43. Kassovitz directs with an unrelenting intensity that helps you to suspend disbelief almost all the way to the credits.
  44. It all feels like a performance for the camera: von Trier as madman producer taunting the elder filmmaker.
  45. Finally becomes a somber, sentimental and rather profound romantic fantasy that is more true to the spirit of the Golden Age of science-fiction writing than possibly any other movie of the '90s.
  46. As dazzling as they come, a visual pageant of strange undersea creatures hunting and scavenging and floating across the screen.
  47. It's well-written, well-cast and skillfully directed in every scene, and, at the same time, it doesn't come together with enough impact to be hugely memorable.
    • 32 Metascore
    • 75 Critic Score
    Either you're in the mood for a sweet and simple Christmas movie or you're not. If you are, then Perfect Holiday should fit the bill nicely.
  48. The messy emotions and illogic of human nature defines this drama.
  49. It's aimed squarely at a young dating audience, and is not likely to be hugely captivating for anyone out of that demographic.
  50. Bounces between funny and chilling.
  51. Has difficulty reaching a resolution. In the final half-hour, the film becomes almost hysterically out of sync with its prior quiet reserve.
  52. A teary appreciation of the value of a good teacher, the joy of music and the payoffs of discipline and hard work.
  53. Imagine the sequel to "Clueless" reconceived as a peroxide "Paper Chase" and punched up with a valley girl version of "My Cousin Vinny" for the climax.
  54. The movie whips itself into being a surprisingly effective love story. [16 Aug 1991]
    • Seattle Post-Intelligencer
  55. Whatever it is, it's totally Kubrickian: Its scenes have both an edge and an extraordinary visual perfection that could come from no other filmmaker.
  56. It scores few points for originality, but it's a fuzzier, less pretentious and more enjoyable movie.
  57. Zeffirelli creates a lovely, perfectly composed and lyrical look at life under Mussolini's black-shirted fascist regime. But despite danger on every corner in Italy, there is a tinge of rose-colored sentiment that blurs the events yet lends to the making of an affecting dramatic period piece.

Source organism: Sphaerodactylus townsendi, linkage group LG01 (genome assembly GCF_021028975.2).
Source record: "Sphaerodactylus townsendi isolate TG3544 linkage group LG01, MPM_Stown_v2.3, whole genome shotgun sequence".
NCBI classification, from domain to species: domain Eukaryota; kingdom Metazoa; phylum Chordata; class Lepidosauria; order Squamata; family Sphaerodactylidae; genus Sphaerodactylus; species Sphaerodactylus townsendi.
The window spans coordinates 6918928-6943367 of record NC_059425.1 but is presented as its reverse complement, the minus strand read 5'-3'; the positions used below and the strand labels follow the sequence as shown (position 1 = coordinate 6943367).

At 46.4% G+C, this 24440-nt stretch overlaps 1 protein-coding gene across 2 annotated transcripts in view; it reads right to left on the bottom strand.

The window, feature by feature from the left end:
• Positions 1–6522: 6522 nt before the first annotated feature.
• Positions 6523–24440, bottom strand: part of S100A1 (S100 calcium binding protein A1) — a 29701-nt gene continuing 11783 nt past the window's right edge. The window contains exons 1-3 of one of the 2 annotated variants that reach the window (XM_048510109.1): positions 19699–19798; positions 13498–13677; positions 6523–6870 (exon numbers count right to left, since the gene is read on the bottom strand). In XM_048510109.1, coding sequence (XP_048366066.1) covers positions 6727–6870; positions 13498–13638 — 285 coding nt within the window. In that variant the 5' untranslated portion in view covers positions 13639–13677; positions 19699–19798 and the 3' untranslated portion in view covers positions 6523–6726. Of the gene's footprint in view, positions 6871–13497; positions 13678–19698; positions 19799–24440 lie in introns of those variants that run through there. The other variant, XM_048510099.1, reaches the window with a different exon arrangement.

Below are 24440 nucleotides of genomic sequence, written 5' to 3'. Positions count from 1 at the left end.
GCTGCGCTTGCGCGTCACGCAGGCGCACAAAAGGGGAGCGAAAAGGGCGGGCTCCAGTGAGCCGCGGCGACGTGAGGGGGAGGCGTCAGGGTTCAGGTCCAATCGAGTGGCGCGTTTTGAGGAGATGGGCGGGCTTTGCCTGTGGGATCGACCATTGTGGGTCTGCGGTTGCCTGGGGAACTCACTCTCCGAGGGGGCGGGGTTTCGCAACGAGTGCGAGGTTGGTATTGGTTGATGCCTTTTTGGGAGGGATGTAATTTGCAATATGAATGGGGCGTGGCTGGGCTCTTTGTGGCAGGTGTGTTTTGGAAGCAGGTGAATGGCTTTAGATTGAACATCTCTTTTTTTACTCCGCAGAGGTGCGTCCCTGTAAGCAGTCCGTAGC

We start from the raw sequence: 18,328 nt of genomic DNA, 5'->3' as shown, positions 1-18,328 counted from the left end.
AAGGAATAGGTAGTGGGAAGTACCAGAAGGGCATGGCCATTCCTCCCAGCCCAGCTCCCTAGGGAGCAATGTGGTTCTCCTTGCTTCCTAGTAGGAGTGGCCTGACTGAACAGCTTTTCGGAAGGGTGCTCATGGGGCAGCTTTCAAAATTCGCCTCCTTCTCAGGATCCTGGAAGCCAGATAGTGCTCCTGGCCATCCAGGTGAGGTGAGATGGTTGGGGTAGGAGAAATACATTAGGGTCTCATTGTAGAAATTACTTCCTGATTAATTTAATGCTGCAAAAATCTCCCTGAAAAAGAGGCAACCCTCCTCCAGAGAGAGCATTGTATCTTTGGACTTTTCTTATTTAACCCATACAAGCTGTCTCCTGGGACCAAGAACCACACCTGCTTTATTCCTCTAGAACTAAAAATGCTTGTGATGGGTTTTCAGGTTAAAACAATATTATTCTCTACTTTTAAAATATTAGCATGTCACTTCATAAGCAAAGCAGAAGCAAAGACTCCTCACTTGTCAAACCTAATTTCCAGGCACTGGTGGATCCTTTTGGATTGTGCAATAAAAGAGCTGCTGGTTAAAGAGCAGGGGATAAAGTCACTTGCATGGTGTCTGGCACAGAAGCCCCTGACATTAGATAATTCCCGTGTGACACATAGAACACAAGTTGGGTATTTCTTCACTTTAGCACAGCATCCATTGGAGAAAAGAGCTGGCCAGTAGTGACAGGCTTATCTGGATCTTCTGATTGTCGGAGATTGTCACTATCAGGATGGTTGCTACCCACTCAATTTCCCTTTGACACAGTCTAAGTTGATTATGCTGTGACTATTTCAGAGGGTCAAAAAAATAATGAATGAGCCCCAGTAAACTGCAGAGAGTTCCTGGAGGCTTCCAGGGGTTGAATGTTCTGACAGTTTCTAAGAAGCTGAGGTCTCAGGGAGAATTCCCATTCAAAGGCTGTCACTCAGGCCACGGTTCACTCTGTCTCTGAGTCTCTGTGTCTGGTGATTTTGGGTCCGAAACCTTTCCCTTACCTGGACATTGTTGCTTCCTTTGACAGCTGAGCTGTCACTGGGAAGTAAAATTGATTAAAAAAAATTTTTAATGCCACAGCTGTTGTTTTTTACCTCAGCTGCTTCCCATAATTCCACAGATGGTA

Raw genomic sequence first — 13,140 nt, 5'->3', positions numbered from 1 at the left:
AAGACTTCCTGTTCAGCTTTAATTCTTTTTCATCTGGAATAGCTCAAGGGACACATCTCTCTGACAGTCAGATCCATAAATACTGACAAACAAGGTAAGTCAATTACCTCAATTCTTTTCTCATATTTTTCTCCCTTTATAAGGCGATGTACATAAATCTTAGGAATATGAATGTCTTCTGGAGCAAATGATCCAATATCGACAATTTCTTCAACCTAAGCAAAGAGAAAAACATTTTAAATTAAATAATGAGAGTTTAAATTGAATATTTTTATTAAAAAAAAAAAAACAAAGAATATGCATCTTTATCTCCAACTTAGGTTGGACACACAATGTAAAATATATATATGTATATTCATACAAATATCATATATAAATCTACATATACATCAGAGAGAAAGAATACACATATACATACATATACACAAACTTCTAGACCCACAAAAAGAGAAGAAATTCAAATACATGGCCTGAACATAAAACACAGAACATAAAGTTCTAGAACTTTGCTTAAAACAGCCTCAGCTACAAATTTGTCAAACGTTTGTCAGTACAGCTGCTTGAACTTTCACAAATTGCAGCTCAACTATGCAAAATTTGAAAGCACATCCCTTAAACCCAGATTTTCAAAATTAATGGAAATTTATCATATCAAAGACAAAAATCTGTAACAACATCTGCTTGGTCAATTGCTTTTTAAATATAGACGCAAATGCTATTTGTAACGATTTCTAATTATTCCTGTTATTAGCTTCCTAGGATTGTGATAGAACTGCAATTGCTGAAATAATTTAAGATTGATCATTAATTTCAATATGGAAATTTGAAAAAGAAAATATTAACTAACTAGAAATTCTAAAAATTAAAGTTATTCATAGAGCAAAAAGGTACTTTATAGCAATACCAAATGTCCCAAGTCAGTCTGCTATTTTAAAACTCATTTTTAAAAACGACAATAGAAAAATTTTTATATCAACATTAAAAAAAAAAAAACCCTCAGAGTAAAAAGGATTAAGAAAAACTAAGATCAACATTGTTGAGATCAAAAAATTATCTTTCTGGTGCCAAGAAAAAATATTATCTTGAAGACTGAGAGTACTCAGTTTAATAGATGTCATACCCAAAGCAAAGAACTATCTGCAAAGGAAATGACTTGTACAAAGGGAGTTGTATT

58. Surprise! After a clumsy opening, Guess Who goes down very smoothly. Its cast is appealing, its script is often clever and imaginative.
  59. Silverman is funny and, more often than not, so is the film.
  60. It assumes considerable knowledge of his life and times. But, with even a little of the familiarity it demands, the movie is something special.
  61. airily works not only because of Witherspoon and a game supporting cast...but because, with its bark-and-bite agenda wrapped in a blanket of laughs, has the sense to remember that, first and foremost, it's entertainment.
  62. It's the strength of the actresses and their nurturing community that makes this Eden so satisfying.
  63. A welcome return to the courtship, cuddling and sweet nothings of yesteryear.
  64. After its rough opening, Smart People settles down to be a funny, wryly enjoyable, effortlessly poignant parable of family life and a splendid showcase for its cast -- especially Page, who handily steals the movie and proves that her "Juno" success was no fluke.
  65. An impressive, adrenaline-boosted action showcase.
  66. What's left at the end is an emotionally restrained vision of harsh, impoverished lives, more thoughtful than affecting, and never less than gorgeous, but so unfocused it leaves only scattered impressions.
  67. Subtly suggests it may not be all that much different from the delusions by which other cultures are structured.
  68. While most movies would sink under the weight of such eccentricity, pretentiousness and earnestness, Garden State is so full of wit and the genuine heart of characters that you can't help but care about what happens to them.